echo("                    " . $payResult->getTransactionId() . "\n");
                 }
                 if ($payResult->isSetTransactionStatus())
                 {
                     echo("                TransactionStatus\n");
                     echo("                    " . $payResult->getTransactionStatus() . "\n");
                     //CHECK Transaction Status is Success
                     $_SESSION['status'] = 'OK';
                 }
             }
             if ($response->isSetResponseMetadata()) {
                 echo("            ResponseMetadata\n");
                 $responseMetadata = $response->getResponseMetadata();
                 if ($responseMetadata->isSetRequestId())
                 {
                     echo("                RequestId\n");
                     echo("                    " . $responseMetadata->getRequestId() . "\n");
                 }
             }

    } catch (Amazon_FPS_Exception $ex) {
        echo("Caught Exception: " . $ex->getMessage() . "\n");
        echo("Response Status Code: " . $ex->getStatusCode() . "\n");
        echo("Error Code: " . $ex->getErrorCode() . "\n");
        echo("Error Type: " . $ex->getErrorType() . "\n");
        echo("Request ID: " . $ex->getRequestId() . "\n");
        echo("XML: " . $ex->getXML() . "\n");
    }
}

Using ExternalInterface to notify the Flex App

The only thing left now is to notify the Flex application and close the pop-up window.

First we need to prepare the Flex App. We create a payment notification function to be called by the pop-up window. This function is called through ExternalInterace. Because the JavaScript call can be overwritten (using FireBug for instance) the ExternalInterface call is not secure. So we use the call only to notify that the Amazon workflow has ended.

The Status is then retrieved from the server through HTTPS.

private function paymentNotification():void {
	var srv:HTTPService = new HTTPService();
	srv.url = "https://miti.pricope.com/testAmazon/paymentStatus.php";
	srv.addEventListener(ResultEvent.RESULT,function (event:ResultEvent):void {
		Alert.show("Status: " + event.result.status);
	});
	srv.send();
}

In this case paymentStatus.php is a simple php that will only retrieve the status packed in a simple XML format:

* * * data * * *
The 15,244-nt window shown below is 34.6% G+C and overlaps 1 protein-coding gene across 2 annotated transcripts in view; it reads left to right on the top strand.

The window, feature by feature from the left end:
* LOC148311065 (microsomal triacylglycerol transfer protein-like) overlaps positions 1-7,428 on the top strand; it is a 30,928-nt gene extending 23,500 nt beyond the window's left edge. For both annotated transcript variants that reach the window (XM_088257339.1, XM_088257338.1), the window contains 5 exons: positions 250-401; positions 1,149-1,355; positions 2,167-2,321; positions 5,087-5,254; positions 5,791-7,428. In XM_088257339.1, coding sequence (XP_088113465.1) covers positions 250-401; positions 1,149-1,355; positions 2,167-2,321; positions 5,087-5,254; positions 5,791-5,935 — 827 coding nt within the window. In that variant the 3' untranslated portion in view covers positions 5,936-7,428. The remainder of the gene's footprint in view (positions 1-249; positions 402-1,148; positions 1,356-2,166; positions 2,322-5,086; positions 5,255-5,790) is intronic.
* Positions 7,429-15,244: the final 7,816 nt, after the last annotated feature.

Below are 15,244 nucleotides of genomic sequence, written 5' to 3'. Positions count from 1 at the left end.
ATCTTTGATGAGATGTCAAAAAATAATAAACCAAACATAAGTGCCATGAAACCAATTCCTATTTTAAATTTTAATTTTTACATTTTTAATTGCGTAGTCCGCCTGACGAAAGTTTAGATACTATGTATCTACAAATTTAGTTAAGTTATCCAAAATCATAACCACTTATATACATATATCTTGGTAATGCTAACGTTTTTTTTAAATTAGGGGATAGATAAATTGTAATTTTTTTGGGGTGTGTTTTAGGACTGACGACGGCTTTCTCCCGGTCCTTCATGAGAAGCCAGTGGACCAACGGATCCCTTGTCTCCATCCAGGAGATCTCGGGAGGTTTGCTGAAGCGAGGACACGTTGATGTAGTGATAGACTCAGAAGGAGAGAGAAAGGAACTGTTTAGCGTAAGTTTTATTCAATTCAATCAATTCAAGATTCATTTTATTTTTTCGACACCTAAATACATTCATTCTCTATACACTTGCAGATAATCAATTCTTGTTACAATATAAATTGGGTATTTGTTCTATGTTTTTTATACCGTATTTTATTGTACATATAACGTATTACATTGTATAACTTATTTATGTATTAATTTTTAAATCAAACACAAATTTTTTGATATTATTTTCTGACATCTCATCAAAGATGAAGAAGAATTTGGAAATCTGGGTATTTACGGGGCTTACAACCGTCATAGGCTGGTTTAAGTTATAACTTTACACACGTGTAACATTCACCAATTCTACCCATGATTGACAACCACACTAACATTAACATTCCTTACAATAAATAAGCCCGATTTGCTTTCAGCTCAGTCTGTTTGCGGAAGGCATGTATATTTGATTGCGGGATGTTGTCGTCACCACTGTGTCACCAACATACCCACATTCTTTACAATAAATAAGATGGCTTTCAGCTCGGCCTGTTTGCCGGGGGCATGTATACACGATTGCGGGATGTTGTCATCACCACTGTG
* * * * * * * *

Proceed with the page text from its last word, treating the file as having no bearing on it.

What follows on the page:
session_start();
echo '<status>' . $_SESSION['status'] . '</status>'

This function needs to be explicitly exposed through the ExternalInterface of Flash Player in order to be available to JavaScript calls. This call should be executed when the Flex application finishes initializing. The applicationComplete event is a good candidate for this.

//This will be used by return.php to notify Flex App that the payment has been made
ExternalInterface.addCallback('paymentNotification',paymentNotification);

Back to return.php, the only thing that remains is to close the pop-up window and notify the Flex App.

<script type="text/javascript">
	function gotoflex() {
		window.opener.window.document.getElementById('testAmazon').paymentNotification();
		window.close();
	}
</script>
<form>
<input type="button" value="Close This Window and Return to Flex APP" onclick="gotoflex()"/>
</form>

Installing the sample files

1. Unzip amazonFlexPHP.zip into your Web Root folder (For example: /work/www).

2. Edit amazonFlex/amazon-fps/src/Amazon/FPS/Samples/.config.inc.php and replace

define('AWS_ACCESS_KEY_ID', 'YOUR KEY');
define('AWS_SECRET_ACCESS_KEY', 'YOUR SECREY KEY');

with your own Amazon ACCESS key and SECRET_ACCESS_KEY.

3. In Flash Builder click File->Import … and choose Flash Builder Project.

4. Choose amazonFlex.fxp

5. Fill the the Output Folder Location, Web Root and Root URL with your values. It should look something like this:

image

Categories: flex, payment gateways, tutorials Tags:

Debug Flex and PHP using Flash Builder 4 and PDT

July 9th, 2009 4 comments

It took me more that I would have liked but here’s a screencast on how to debug flex and php applications using Flash Builder 4 and PDT.